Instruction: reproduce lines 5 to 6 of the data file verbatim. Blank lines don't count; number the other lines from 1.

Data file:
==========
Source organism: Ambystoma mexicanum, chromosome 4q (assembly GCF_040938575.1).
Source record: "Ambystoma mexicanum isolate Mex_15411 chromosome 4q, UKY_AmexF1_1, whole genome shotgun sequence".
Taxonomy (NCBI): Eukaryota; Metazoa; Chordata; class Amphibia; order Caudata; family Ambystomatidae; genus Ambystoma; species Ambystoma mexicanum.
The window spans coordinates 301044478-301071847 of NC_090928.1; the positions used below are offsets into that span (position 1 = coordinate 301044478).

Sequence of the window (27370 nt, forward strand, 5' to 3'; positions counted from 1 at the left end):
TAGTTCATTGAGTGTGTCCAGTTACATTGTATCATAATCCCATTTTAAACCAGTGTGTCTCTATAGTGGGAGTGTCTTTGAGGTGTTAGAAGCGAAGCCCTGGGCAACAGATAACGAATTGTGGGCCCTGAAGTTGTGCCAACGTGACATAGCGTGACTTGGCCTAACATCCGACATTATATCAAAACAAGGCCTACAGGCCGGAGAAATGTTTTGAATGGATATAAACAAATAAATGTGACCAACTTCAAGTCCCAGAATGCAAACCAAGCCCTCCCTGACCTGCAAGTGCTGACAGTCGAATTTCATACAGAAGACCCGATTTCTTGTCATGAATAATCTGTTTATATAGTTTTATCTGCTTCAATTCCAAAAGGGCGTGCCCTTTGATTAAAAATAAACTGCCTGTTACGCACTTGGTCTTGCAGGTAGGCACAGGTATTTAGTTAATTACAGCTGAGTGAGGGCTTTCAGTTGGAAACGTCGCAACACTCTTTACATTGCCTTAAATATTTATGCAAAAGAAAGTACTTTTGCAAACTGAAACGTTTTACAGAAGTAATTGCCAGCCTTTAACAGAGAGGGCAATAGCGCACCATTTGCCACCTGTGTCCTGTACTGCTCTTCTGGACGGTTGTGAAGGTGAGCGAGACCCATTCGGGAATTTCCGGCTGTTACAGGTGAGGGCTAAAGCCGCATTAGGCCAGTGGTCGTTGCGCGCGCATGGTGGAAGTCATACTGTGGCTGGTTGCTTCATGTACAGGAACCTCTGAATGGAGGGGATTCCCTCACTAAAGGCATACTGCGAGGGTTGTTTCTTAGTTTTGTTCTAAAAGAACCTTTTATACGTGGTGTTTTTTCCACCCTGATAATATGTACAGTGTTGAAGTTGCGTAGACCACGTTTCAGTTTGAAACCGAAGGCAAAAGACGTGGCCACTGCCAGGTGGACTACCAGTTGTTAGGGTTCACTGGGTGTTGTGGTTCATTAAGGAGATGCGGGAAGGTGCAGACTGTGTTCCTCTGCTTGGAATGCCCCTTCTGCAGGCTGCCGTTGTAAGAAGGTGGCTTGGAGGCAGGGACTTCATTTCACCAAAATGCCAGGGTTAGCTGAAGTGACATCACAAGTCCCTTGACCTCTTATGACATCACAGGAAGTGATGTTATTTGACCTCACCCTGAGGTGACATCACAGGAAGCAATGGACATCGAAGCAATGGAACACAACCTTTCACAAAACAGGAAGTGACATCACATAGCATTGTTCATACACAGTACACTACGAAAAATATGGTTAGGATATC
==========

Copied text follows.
Sequence of the window (27370 nt, forward strand, 5' to 3'; positions counted from 1 at the left end):
TAGTTCATTGAGTGTGTCCAGTTACATTGTATCATAATCCCATTTTAAACCAGTGTGTCTCTATAGTGGGAGTGTCTTTGAGGTGTTAGAAGCGAAGCCCTGGGCAACAGATAACGAATTGTGGGCCCTGAAGTTGTGCCAACGTGACATAGCGTGACTTGGCCTAACATCCGACATTATATCAAAACAAGGCCTACAGGCCGGAGAAATGTTTTGAATGGATATAAACAAATAAATGTGACCAACTTCAAGTCCCAGAATGCAAACCAAGCCCTCCCTGACCTGCAAGTGCTGACAGTCGAATTTCATACAGAAGACCCGATTTCTTGTCATGAATAATCTGTTTATATAGTTTTATCTGCTTCAATTCCAAAAGGGCGTGCCCTTTGATTAAAAATAAACTGCCTGTTACGCACTTGGTCTTGCAGGTAGGCACAGGTATTTAGTTAATTACAGCTGAGTGAGGGCTTTCAGTTGGAAACGTCGCAACACTCTTTACATTGCCTTAAATATTTATGCAAAAGAAAGTACTTTTGCAAACTGAAACGTTTTACAGAAGTAATTGCCAGCCTTTAACAGAGAGGGCAATAGCGCACCATTTGCCACCTGTGTCCTGTACTGCTCTTCTGGACGGTTGTGAAGGTGAGCGAGACCCATTCGGGAATTTCCGGCTGTTACAGGTGAGGGCTAAAGCCGCATTAGGCCAGTGGTCGTTGCGCGCGCATGGTGGAAGTCATACTGTGGCTGGTTGCTTCATGTACAGGAACCTCTGAATGGAGGGGATTCCCTCACTAAAGGCATACTGCGAGGGTTGTTTCTTAGTTTTGTTCTAAAAGAACCTTTTATACGTGGTGTTTTTTCCACCCTGATAATATGTACAGTGTTGAAGTTGCGTAGACCACGTTTCAGTTTGAAACCGAAGGCAAAAGACGTGGCCACTGCCAGGTGGACTACCAGTTGTTAGGGTTCACTGGGTGTTGTGGTTCATTAAGGAGATGCGGGAAGGTGCAGACTGTGTTCCTCTGCTTGGAATGCCCCTTCTGCAGGCTGCCGTTGTAAGAAGGTGGCTTGGAGGCAGGGACTTCATTTCACCAAAATGCCAGGGTTAGCTGAAGTGACATCACAAGTCCCTTGACCTCTTATGACATCACAGGAAGTGATGTTATTTGACCTCACCCTGAGGTGACATCACAGGAAGCAATGGACATCGAAGCAATGGAACACAACCTTTCACAAAACAGGAAGTGACATCACATAGCATTGTTCATACACAGTACACTACGAAAAATATGGTTAGGATATC